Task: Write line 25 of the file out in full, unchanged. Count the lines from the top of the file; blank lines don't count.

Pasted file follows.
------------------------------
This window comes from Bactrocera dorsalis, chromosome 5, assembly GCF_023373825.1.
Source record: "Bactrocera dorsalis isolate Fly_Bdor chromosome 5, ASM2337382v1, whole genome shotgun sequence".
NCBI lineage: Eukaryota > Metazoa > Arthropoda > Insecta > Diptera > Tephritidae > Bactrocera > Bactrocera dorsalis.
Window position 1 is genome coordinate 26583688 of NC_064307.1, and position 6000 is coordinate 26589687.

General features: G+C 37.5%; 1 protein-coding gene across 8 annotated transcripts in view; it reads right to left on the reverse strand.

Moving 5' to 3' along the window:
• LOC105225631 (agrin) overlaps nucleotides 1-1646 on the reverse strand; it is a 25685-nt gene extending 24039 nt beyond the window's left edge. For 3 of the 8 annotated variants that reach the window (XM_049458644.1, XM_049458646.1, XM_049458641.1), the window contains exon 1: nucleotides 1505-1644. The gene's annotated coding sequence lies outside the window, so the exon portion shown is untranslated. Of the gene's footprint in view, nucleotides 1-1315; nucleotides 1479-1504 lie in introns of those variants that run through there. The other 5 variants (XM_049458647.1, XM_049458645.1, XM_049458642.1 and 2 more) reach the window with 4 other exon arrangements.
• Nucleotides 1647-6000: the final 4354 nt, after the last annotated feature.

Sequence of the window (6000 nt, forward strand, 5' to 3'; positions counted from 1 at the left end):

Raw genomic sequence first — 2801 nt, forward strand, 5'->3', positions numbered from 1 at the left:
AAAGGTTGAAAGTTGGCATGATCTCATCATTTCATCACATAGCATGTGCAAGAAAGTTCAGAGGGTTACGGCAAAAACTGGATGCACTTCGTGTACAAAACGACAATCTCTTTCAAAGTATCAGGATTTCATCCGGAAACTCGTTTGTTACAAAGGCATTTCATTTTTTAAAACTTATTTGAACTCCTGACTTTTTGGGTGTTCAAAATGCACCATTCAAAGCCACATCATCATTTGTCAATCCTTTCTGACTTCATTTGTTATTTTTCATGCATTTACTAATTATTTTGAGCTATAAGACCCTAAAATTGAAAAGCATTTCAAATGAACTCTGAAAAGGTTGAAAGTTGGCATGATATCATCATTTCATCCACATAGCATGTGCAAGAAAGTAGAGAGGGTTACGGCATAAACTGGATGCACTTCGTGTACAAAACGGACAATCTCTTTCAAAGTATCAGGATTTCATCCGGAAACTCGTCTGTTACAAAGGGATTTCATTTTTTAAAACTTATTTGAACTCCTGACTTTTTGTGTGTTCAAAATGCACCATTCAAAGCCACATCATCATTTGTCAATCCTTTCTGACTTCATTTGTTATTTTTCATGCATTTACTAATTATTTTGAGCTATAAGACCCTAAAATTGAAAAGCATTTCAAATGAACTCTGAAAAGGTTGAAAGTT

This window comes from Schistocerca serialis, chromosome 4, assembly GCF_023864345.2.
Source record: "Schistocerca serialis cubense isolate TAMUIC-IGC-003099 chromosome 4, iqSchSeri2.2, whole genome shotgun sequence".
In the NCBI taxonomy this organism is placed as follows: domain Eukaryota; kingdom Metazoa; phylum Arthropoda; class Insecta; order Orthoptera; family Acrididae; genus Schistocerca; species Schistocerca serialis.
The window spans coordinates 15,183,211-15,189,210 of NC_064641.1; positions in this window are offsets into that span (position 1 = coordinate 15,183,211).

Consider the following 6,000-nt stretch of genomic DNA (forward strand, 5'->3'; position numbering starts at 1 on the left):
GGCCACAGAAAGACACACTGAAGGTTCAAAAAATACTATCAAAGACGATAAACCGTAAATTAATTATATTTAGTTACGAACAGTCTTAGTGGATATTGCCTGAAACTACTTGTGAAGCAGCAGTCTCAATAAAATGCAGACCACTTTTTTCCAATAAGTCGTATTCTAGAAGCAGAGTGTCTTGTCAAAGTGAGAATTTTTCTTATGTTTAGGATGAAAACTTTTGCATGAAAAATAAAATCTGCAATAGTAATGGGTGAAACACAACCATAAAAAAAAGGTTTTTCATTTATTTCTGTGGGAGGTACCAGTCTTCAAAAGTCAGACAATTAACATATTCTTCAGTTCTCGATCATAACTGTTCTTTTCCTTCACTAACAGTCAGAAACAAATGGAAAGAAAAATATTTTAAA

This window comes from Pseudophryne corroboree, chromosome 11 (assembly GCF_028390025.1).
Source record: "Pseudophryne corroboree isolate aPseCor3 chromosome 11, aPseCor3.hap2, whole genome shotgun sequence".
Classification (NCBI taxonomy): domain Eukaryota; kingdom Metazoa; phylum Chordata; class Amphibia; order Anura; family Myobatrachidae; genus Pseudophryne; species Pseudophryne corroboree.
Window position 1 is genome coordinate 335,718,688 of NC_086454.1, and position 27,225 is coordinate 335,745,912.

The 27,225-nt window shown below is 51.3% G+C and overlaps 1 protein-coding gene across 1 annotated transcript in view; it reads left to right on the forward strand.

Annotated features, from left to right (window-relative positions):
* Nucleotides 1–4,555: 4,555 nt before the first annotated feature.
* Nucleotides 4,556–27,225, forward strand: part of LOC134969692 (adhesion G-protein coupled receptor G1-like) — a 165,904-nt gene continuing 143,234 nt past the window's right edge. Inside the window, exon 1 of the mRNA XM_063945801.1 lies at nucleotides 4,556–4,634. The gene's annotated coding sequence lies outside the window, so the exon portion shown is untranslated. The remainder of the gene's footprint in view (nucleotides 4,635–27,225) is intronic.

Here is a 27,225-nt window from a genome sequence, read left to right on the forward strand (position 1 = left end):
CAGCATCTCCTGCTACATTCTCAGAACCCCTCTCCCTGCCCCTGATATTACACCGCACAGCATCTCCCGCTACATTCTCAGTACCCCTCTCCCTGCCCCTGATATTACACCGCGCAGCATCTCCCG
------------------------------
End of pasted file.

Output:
* Nucleotides 4,556–27,225, forward strand: part of LOC134969692 (adhesion G-protein coupled receptor G1-like) — a 165,904-nt gene continuing 143,234 nt past the window's right edge. Inside the window, exon 1 of the mRNA XM_063945801.1 lies at nucleotides 4,556–4,634. The gene's annotated coding sequence lies outside the window, so the exon portion shown is untranslated. The remainder of the gene's footprint in view (nucleotides 4,635–27,225) is intronic.